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Listen to the mesmeric isolated vocals of Etta James' song 'At Last'

“I wanna show that gospel, country, blues, jazz, rock ‘n’ roll, are all just really one thing. Those are the American music and that is the American culture.” – Etta James

Etta James, a powerful vocalist, did succeed to blend all the forms of music and bridge the gaps of creativity through her music. She glided from genre to genre, starting with rhythm and blues and doo-wop then moving on to the more commercial pop music and finally to soul and jazz. Her musical intelligence allowed her to master any form and improvise quickly.

Too brilliant to be contained, James made her presence felt with her head-turning debut album At Last! Released by Argo Records in 1960, the album became a huge success reaching number 12 on the Billboard Top Catalogue Album chart. Among the ten songs that the LP contained, four were released as singles, the most remarkable being the title song. It’s arguably one of the most potent singles ever released.

‘At Last’ was originally composed for the 1941 musical Sun Valley Serenade starring John Payne and Sonja Henie. Penned by Harry Warren and Mack Gordon, the tune was recorded several times by the legendary Glenn Miller and his orchestra. Although made for the film, it was saved for later as studio head Darryl Zanuck said, “There are too many big ones in this. Let’s save one for the next.” Payne and Henie’s vocals being erased, only some instrumental versions of the song got featured in the film.

It was probably for the best as the 1942 version that was sung by the same duo of Heinie-Payne became much more popular than its one-year-old predecessor. Appearing in the Anne Rutherford and George Montgomery starer musical Orchestra Wives, it once again saw a Glenn Miller orchestration. A Ray Eberle and Miller collaboration was also released by RCA Victor as a US army V-disc in 1943 during the Second World War, copies of which were shipped overseas to the soldiers and military men.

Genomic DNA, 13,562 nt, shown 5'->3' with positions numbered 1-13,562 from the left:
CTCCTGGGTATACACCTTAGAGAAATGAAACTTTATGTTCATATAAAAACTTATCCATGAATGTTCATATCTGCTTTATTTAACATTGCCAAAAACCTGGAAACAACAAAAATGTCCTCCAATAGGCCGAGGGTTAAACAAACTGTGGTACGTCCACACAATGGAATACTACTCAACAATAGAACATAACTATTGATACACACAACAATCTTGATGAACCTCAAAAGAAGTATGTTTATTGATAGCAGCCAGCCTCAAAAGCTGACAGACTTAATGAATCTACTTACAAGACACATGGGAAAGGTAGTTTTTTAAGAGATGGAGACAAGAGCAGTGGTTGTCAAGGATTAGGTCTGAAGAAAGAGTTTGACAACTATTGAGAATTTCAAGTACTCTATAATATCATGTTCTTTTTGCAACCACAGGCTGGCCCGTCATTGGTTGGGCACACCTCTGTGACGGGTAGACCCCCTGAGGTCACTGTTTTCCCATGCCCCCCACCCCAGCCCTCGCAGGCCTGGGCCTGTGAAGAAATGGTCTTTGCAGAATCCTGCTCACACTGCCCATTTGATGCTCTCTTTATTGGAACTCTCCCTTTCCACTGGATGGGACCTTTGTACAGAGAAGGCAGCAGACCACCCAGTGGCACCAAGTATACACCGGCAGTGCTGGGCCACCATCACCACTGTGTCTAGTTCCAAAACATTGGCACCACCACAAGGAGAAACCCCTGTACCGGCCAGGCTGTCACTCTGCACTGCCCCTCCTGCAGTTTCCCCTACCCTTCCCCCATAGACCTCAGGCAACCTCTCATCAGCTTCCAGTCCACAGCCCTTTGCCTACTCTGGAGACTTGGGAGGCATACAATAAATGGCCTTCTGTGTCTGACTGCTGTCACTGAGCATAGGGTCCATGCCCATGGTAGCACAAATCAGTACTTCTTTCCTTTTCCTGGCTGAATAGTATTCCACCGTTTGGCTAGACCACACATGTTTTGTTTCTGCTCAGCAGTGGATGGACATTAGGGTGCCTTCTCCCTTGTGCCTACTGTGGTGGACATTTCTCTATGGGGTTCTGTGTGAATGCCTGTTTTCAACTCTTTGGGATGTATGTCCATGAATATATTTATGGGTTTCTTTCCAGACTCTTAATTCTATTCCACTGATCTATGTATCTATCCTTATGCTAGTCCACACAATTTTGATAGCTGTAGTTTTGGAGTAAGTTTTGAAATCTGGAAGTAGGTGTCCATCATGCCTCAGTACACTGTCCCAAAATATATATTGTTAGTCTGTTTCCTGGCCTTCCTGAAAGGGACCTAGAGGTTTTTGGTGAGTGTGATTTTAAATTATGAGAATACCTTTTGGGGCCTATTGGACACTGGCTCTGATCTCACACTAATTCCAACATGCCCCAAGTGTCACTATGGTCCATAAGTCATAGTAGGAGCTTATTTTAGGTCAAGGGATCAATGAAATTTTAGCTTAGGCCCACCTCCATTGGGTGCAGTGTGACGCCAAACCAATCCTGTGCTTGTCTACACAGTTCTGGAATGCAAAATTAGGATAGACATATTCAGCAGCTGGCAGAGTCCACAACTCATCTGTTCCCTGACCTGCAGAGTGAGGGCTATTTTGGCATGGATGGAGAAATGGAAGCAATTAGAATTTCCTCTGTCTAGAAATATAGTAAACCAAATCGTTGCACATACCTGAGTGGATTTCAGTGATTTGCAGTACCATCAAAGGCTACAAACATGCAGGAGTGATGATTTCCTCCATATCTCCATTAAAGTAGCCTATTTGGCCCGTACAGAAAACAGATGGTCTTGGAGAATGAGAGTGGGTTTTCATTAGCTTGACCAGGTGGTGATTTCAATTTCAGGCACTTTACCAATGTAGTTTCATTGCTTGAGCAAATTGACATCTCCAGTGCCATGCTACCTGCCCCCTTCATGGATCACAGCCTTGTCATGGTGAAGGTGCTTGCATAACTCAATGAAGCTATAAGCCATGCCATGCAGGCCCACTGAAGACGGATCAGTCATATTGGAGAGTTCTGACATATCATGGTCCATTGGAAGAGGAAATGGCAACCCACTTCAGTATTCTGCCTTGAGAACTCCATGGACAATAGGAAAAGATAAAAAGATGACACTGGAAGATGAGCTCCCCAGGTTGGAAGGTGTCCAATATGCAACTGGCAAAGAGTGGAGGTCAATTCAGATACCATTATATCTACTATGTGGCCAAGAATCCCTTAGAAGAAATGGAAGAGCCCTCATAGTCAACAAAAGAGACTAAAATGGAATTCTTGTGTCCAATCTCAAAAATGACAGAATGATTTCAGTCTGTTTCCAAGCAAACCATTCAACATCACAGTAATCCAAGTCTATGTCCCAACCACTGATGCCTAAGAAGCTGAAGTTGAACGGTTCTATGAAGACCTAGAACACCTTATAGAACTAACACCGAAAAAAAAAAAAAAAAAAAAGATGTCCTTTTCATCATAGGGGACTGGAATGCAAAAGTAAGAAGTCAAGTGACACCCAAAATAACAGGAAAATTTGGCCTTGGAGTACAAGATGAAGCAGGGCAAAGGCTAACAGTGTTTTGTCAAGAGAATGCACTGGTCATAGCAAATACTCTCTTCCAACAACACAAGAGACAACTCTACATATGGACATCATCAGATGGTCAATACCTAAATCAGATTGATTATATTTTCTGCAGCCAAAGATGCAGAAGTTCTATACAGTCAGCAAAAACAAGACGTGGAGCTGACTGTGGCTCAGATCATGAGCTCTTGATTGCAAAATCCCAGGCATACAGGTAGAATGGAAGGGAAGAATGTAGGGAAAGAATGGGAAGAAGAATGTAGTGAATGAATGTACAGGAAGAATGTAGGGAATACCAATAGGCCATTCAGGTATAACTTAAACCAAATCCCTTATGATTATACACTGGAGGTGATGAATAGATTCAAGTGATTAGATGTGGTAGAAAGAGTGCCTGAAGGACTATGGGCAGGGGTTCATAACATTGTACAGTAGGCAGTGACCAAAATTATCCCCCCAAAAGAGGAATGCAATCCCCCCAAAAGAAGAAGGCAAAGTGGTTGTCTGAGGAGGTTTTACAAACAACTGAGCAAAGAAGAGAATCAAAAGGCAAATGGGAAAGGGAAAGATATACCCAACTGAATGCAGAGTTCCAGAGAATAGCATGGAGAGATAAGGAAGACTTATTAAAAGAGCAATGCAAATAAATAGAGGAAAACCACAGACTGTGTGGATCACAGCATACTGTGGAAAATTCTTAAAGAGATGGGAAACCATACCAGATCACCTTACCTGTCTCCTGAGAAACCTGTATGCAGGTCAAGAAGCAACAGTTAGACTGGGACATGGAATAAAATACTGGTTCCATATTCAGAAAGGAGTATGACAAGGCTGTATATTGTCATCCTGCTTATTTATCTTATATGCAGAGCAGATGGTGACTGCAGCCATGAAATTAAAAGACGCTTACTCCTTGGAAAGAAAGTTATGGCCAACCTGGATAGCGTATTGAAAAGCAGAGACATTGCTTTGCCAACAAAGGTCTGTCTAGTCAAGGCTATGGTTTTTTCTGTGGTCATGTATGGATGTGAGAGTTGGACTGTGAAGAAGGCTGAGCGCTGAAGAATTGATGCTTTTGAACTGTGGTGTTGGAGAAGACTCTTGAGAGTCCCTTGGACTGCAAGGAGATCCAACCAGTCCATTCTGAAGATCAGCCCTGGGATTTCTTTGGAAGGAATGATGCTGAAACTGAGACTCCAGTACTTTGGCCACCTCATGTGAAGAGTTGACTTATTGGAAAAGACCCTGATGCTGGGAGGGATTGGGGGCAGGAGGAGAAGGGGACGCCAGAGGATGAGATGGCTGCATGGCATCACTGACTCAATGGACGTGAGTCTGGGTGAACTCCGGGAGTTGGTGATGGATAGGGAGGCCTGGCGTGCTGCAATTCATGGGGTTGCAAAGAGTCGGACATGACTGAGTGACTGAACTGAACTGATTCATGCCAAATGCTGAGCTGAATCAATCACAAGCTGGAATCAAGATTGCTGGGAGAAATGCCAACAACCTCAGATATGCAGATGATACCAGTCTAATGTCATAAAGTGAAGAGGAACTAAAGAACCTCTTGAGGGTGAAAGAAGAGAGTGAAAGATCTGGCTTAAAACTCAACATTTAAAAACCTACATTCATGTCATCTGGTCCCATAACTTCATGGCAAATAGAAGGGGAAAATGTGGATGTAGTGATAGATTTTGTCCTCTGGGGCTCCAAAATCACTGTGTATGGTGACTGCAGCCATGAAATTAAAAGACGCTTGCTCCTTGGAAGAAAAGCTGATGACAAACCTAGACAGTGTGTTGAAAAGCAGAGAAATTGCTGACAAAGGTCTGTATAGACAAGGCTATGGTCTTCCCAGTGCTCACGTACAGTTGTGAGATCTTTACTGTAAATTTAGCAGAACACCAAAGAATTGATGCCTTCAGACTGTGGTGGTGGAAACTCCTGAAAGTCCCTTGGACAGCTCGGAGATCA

The song became a common favourite for many artists since 1942. Apart from Miller’s dozen other versions, Ray Anthony, Gene Watson, Celine Dion, Beyonce all delivered beautiful covers of the song. But Etta James’ cover is a special one, like any truly great artist would, she made the song her own.

James’ version witnesses much mellow orchestration which makes the song even more romantic. She took the liberty of improvising the main melody line without pushing it too far. Although the sweeping instrumentation allows James’ voice to shine, the isolated vocals of the song give the listeners a chance to treat their ears with James’ stunning raw vocals. One cannot help but marvel at how she controls her deep and earthy voice which bursts into strong, celebratory parts just after singing a soft and tender line. Her soul-stirring delivery is laden with emotions and a sense of freedom at the same time.

Without wasting time anymore, let’s listen to Etta James’ isolated vocals for ‘At Last.’

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